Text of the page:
Carbon neutrality can’t be achieved without hydrogen

Portrait Rainer Baake, © Climate Neutrality Foundation
© Climate Neutrality Foundation

Interview with Rainer Baake, director of the Climate Neutrality Foundation

For years, Rainer Baake was seen as one of the staunchest skeptics of hydrogen and fuel cell technology. During his tenure as state secretary at the German economy and energy ministry (2014 to 2018) and the environment ministry (1998 to 2005) he acquired a reputation for blocking hydrogen schemes – with some projects getting as far as his desk but not much further. However, for the past few months he’s been sending out rather different signals, especially since his appointment as director of the Climate Neutrality Foundation in July 2020. H2-international has taken this opportunity to talk to him about the foundation’s recently published hydrogen study and about his new approach – which, he argues, isn’t really that new.

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Scotland’s hydrogen economy

Fuel cell, MSUs and local ferry, at Kirkwall Pier,
 © Colin Keldie

Delivering a bright future through collaboration and innovation

In December 2020 Scotland became the first country in the UK to publish a hydrogen policy statement, six months after publication of the German hydrogen strategy. This sets out Scotland’s vision for hydrogen and how we can maximize our massive potential in the sector. Our accompanying Hydrogen Assessment Report appraised the potential for hydrogen to be deployed to help achieve our stretching decarbonization targets. Its economic impact scenarios concluded that Scotland has the potential to deliver up to 126 terawatt-hours of green hydrogen per year by 2045, up to 96 terawatt-hours of them for export. This would protect or create between 70,000 and over 300,000 jobs – in a population of 5.5 million – and deliver gross value-added impacts of between GBP 5 billion and GBP 25 billion.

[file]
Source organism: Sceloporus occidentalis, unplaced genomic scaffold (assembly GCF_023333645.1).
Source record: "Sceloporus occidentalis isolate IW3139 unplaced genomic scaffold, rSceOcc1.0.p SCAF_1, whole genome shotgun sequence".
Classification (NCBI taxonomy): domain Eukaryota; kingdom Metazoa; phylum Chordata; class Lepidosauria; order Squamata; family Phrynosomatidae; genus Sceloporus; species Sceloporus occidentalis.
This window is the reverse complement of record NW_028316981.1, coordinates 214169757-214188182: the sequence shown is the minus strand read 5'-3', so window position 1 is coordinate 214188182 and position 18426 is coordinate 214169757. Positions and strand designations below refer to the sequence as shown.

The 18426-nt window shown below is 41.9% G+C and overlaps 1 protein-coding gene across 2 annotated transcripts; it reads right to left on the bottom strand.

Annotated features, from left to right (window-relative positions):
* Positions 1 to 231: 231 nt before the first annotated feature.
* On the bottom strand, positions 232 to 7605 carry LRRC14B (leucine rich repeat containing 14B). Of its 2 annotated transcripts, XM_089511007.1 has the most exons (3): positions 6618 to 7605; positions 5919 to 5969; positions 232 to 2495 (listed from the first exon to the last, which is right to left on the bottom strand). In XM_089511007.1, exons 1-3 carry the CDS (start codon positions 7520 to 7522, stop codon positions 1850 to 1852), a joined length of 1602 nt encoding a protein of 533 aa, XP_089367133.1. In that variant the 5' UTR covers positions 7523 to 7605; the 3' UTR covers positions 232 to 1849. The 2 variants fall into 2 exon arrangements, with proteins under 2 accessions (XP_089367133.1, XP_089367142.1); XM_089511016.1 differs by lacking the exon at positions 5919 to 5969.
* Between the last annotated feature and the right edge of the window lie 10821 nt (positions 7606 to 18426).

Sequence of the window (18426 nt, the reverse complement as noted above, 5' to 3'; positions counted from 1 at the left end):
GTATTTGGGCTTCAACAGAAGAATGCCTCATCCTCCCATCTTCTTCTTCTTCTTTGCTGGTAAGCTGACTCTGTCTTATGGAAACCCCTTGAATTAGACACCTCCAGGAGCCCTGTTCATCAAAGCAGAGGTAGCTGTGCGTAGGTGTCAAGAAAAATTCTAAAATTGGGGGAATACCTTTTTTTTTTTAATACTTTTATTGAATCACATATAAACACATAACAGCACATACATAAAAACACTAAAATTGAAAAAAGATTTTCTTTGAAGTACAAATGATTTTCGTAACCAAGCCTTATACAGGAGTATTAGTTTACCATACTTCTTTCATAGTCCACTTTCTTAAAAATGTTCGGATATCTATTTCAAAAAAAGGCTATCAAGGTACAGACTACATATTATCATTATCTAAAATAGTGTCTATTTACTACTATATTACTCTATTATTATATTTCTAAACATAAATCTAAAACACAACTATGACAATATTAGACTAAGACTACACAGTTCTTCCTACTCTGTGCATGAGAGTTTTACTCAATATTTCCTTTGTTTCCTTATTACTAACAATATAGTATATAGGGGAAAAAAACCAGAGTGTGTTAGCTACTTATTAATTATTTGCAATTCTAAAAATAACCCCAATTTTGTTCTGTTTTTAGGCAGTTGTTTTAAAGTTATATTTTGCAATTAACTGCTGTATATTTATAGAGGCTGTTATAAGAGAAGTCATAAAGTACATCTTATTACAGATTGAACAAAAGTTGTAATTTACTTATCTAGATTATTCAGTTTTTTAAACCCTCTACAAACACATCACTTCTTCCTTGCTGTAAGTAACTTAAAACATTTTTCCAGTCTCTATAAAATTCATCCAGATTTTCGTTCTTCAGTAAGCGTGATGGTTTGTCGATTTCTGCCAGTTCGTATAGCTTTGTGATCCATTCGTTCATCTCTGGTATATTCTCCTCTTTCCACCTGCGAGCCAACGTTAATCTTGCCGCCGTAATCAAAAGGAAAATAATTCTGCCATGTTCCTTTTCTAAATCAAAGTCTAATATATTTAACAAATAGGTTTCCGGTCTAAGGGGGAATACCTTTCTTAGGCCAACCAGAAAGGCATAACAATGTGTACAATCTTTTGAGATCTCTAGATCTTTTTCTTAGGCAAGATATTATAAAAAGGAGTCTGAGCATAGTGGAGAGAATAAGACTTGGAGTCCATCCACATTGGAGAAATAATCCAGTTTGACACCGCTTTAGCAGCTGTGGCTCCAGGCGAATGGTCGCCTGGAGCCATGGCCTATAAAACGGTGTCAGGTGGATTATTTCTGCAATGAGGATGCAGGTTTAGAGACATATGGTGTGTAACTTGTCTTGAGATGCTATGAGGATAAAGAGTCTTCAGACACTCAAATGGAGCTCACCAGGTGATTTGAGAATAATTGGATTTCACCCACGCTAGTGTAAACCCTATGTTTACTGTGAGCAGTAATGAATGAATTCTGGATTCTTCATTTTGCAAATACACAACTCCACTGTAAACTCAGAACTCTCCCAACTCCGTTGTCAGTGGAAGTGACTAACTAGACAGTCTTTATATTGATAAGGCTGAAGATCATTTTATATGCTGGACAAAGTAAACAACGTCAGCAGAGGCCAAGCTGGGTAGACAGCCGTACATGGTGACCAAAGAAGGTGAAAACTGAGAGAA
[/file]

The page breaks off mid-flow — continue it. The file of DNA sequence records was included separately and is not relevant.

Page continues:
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Simone Peter elected president of BEE

BEE
Simone Peter, © BEE

The BEE, the German Renewable Energy Federation, has a new president, former Green Party co-chair Simone Peter. After stepping down from her party leadership position in January 2018, she was unanimously elected to head the umbrella organization the following month. She replaced Fritz Brickwedde, who had presided over the BEE since October 2013 and resigned for personal reasons.

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Green Gas Replaces Oil

Heat_marketThe heating industry continues to move forward with establishing natural gas as the go-to source for the energy supply of residential buildings, while increasingly adding efficient fuel cell technologies and eco-gas to the mix. The members of the Zukunft Erdgas advocacy group expect oil to no longer play an important role as an energy carrier in the medium term, as they believe it will gradually be replaced by renewable gases. A recent study has shown that this could lead to an around 80 percent cut in CO2 emissions from heat supply.

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Green Hydrogen Use in Refineries

HyCO4-web
HyCO4 refinery in Rotterdam

At the beginning of this year, the German Hydrogen and Fuel Cell Association had its first-ever H2 economic forum in the German capital. On Feb. 18, 2016, around 50 representatives from politics and business were invited to the Dutch embassy in Berlin to discuss green hydrogen opportunities with Germany’s federal environment minister, Barbara Hendricks.

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